B S Raghavan

Coalition dharma vs Constitutional dharma

B. S. Raghavan | Updated on March 12, 2018 Published on March 15, 2012

On collision course.

The UPA finds itself in an incredible mess with the supremo, Ms Mamata Banerjee, of one of its constituents, the Trinamool Congress, peremptorily demanding the sacking of Mr Dinesh Trivedi, her nominee for the post of Railway Minister, within hours of presenting his Ministry's Budget.

By the time this column appears, she would have had her way, with the enormous clout she enjoys politically and numerically.

Mr Trivedi's unforgivable sin, in her eyes, was that he had proposed some modest increases in the passenger fares to bring down the operating ratio and to generate resources for implementing safety measures, network expansion and modernisation.

As one of her loyalists put it, any hike in any kind of levy runs counter to the DNA of the party and simply non est.

The Railway Budget is thus still born, with Mr Trivedi's successor, Mr Mukul Roy, having to go back to the drawing board and redo the sums again.

In the process, the third largest railroad network in the world, spread over some 64,000 km, with 12,000 passenger and 7,000 freight trains each day from as many as 7,083 stations to ferry 23 million travellers and 2.65 million tonnes of goods daily, will be thrown into a state of uncertainty and confusion.


Looking at how unconcerned politicians are about the tremendous harm they cause to the nation by their nasty antics, one is only reminded of the graphic description of the situation in another context by Winston Churchill: Idiot children are playing with match sticks. There is an equally expressive usage in Tamil referring to the heart-rending condition of a beautiful garland in the hands of a troop of monkeys.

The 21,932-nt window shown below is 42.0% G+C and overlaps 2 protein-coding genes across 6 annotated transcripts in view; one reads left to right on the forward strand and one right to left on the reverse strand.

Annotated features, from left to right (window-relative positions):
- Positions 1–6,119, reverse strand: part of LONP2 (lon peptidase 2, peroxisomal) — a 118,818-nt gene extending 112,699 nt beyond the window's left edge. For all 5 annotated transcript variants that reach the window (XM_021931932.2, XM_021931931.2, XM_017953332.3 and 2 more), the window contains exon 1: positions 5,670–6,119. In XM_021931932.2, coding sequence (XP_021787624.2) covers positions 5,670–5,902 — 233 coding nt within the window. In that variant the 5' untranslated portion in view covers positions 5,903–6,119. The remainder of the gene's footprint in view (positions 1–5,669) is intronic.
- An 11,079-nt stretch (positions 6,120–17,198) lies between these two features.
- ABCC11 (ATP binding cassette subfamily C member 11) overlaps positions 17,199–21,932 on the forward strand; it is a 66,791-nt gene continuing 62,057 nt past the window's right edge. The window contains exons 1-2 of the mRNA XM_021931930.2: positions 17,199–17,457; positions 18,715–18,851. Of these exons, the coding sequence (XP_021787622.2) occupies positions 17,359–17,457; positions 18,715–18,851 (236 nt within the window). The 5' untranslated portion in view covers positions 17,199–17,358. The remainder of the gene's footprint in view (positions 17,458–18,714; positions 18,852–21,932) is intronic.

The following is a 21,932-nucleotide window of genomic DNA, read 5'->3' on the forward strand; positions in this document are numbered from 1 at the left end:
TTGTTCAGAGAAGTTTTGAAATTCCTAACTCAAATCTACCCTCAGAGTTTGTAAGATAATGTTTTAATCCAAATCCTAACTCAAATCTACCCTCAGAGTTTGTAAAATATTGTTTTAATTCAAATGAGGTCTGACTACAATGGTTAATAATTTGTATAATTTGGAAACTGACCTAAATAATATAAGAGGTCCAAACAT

The larger issue arising out of the imbroglio has to do with the lack of clarity about the manner in which persons nominated as Ministers in coalition cabinets by their respective parties should conduct themselves.

For instance, in discharging their duties, should they regard as paramount their allegiance to the party and their obligation to work for its advancement or should they keep the interest of the nation, the government and their allotted portfolio as a whole, in that order, always in the forefront?

In short, are they mere agents or full-fledged delegates?

The answer has been provided by the spirited and categorical address to his voters by Edmund Burke on November 3, 1774:

“Your representative owes you, not his industry only, but his judgment; and he betrays, instead of serving you, if he sacrifices it to your opinion….his unbiased opinion, his mature judgment, his enlightened conscience, he ought not to sacrifice to you, to any man, or to any set of men living…Parliament is not a congress of ambassadors from different and hostile interests; which interests each must maintain, as an agent and advocate, against other agents and advocates; but parliament is a deliberative assembly of one nation, with one interest, that of the whole; where, not local purposes, not local prejudices, ought to guide, but the general good, resulting from the general reason of the whole.

“You choose a member indeed; but when you have chosen him, he is not member of Bristol, but he is a member of parliament.”


In the case of Ministers in India, they take an oath under the Constitution, requiring them to bear true faith and allegiance to the Constitution and do right to all manner of people without fear or favour, affection or ill will. Thus, once they are appointed, they take on the role of members of the Government with collective responsibility to the legislature. It will be wrong of them, indeed it will be violation of their oath, if they allow themselves to be pushed around by narrow party compulsions.

In fact, even the prescriptive right given to various party leaders in the coalition to specify the portfolios and Ministers of their choice goes against the letter and spirit of the Constitution under which the right belongs to the Prime Minister and him alone. At best, the party leaders could give him a panel which he could take into consideration while making his decision which should be deemed binding.

It is high time the coalition dharma was brought in conformity with the higher dharma of the Constitution.

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Published on March 15, 2012
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